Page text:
Finals are scheduled to continue through distance learning at CVHS this year. Finals in the midst of distance learning will be much different compared to previous years when they were done in person so some changes had to be made in the way teachers are planning to do finals in their classes.
Fall finals happen during the week of Dec. 14. The faculty has decided on 90-minute periods, longer than the 45-minute sessions of distance learning but shorter than the normal two-hour exams.
Even the way students were taught this year was different from previous years because of shorter class periods and the amount of class periods there are in a week. Teachers can see how this could affect learning and the amount of information a student can take in which would affect the way students do finals in general. There are also teachers hoping to reduce the number of questions on their tests for that reason.
“The material that we are delivering during distance learning has to be in some way truncated and condensed, so we are really focusing on what we call essential standards,” said math teacher Jeffrey Small.
Every test could possibly be done differently depending on the teacher and/or department but a huge majority of teachers will be holding it synchronously to minimize cheating during the test. Cheating has always been a problem in past years and that passed on to distance learning for some students.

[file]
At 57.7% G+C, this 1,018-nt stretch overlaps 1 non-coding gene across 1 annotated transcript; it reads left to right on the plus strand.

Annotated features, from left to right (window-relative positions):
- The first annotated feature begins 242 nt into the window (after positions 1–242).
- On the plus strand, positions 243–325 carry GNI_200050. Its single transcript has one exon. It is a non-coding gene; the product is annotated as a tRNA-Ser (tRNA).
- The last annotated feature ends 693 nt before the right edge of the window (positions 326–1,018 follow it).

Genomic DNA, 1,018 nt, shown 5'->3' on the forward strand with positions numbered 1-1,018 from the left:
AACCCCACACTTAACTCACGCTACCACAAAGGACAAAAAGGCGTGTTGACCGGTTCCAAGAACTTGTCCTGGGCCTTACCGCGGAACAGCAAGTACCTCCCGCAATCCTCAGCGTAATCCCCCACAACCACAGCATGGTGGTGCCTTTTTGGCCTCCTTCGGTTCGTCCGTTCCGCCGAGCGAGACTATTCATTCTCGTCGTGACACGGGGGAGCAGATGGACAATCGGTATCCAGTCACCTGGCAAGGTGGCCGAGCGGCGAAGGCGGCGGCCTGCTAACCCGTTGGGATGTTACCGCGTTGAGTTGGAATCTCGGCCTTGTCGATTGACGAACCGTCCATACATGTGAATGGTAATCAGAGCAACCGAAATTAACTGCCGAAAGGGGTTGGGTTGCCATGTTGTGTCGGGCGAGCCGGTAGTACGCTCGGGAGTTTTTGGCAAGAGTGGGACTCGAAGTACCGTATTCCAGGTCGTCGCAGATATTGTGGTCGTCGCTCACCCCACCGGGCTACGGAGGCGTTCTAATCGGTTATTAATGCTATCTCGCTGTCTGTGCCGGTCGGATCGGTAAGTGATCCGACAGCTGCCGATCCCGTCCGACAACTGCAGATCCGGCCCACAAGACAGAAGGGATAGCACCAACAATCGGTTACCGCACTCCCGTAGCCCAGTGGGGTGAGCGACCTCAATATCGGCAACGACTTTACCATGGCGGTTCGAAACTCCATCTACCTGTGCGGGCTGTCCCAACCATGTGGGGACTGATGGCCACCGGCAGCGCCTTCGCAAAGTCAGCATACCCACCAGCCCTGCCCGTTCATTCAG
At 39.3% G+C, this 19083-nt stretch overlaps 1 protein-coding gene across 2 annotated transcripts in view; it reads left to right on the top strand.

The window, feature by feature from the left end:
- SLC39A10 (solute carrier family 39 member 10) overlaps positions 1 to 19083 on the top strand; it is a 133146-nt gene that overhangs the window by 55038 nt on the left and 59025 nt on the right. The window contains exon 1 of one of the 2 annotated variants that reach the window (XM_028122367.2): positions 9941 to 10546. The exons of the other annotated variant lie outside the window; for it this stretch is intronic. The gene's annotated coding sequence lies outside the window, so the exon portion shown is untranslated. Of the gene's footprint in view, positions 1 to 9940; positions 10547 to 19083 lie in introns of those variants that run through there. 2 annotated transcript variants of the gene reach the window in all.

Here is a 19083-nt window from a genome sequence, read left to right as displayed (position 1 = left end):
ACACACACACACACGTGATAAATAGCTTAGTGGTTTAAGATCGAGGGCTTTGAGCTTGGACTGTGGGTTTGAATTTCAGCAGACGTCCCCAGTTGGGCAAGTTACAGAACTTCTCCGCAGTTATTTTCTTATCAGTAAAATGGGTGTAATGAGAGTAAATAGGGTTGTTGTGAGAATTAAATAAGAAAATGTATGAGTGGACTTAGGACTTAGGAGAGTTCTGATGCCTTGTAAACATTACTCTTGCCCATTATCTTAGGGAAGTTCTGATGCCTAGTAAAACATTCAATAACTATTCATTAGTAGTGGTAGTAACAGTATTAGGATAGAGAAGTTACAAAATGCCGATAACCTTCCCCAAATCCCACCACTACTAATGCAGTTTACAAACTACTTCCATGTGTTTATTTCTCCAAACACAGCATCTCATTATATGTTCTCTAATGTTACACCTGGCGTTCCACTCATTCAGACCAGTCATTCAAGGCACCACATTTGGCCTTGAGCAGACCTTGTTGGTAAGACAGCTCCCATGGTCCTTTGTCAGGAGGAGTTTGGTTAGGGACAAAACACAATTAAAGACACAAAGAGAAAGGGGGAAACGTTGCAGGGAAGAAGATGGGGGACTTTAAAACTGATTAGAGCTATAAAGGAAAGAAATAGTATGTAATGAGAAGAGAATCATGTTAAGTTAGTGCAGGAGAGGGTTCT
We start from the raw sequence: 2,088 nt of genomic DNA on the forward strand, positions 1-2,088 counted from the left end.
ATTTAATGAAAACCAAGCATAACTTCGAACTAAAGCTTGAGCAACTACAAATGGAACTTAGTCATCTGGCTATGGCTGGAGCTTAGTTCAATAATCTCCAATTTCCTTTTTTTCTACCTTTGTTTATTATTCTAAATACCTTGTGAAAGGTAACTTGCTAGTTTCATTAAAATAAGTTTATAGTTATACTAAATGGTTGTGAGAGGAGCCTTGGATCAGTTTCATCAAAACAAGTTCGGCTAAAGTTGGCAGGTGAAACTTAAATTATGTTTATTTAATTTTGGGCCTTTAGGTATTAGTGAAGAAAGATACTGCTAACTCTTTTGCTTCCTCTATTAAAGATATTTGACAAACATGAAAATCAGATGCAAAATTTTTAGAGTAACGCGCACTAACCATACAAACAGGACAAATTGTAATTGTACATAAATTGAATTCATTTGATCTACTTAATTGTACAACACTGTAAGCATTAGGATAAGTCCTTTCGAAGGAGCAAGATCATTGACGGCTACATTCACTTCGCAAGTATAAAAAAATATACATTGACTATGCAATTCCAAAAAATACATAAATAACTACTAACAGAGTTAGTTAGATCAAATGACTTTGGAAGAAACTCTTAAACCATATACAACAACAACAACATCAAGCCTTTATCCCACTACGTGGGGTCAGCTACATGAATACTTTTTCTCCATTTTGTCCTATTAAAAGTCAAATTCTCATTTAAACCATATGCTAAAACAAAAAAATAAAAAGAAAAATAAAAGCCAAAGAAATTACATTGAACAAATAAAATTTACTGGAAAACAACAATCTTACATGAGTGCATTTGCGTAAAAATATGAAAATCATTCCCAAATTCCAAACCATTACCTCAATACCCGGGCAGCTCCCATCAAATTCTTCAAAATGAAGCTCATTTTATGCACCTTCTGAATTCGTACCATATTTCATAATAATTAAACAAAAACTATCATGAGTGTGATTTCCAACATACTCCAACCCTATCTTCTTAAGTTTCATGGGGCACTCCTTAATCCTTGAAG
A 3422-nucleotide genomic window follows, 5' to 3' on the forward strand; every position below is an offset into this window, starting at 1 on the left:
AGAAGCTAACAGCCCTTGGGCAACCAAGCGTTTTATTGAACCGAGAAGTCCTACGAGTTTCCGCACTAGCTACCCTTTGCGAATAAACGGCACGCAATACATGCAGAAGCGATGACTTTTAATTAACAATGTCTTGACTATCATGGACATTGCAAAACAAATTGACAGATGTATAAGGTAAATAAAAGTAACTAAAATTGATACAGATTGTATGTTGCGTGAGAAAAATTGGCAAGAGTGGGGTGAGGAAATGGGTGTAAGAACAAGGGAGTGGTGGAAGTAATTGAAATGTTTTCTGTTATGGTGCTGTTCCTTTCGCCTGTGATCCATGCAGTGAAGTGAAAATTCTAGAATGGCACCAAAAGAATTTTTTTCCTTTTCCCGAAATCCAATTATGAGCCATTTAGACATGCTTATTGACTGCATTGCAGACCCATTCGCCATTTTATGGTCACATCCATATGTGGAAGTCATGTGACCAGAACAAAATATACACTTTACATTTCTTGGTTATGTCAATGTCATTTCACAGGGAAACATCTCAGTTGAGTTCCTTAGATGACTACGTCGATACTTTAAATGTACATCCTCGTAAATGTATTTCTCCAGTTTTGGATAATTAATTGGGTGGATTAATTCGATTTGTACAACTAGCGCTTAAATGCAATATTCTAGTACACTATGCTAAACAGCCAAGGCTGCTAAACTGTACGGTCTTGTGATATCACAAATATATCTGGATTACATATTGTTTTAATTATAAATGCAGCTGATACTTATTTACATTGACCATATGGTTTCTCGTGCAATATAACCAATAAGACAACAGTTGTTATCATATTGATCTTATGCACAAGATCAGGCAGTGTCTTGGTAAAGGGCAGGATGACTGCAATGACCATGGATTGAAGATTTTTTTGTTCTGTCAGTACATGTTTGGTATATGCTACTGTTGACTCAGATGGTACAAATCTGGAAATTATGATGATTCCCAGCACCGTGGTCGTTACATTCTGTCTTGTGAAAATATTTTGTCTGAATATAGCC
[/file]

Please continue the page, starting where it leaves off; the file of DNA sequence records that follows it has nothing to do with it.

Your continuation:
“What we as teachers are mostly relying on is the honesty of students, and cheating is a problem every year, but this year we’re aiming to be a bit more expansive,” said chemistry teacher Christopher Bing.
With the sudden change from normal in-person school to distance learning, teachers have had to adjust the way they usually do finals since it’s obviously such a huge shift from how students would normally do them. Teachers have begun to use multiple testing platforms like Illuminate, Google Forms, and more that they might not have used in the past.
“We’ve been preparing by talking a lot through meetings and text messages and occasionally Zooms trying to figure out what we think and feel is fair, what doesn’t allow for rampant cheating and something that takes into account what the students’ situation is and what we think is a fair way of judging you on what you learned and the effort you’ve put into class,” said history teacher Ian Rodriquez.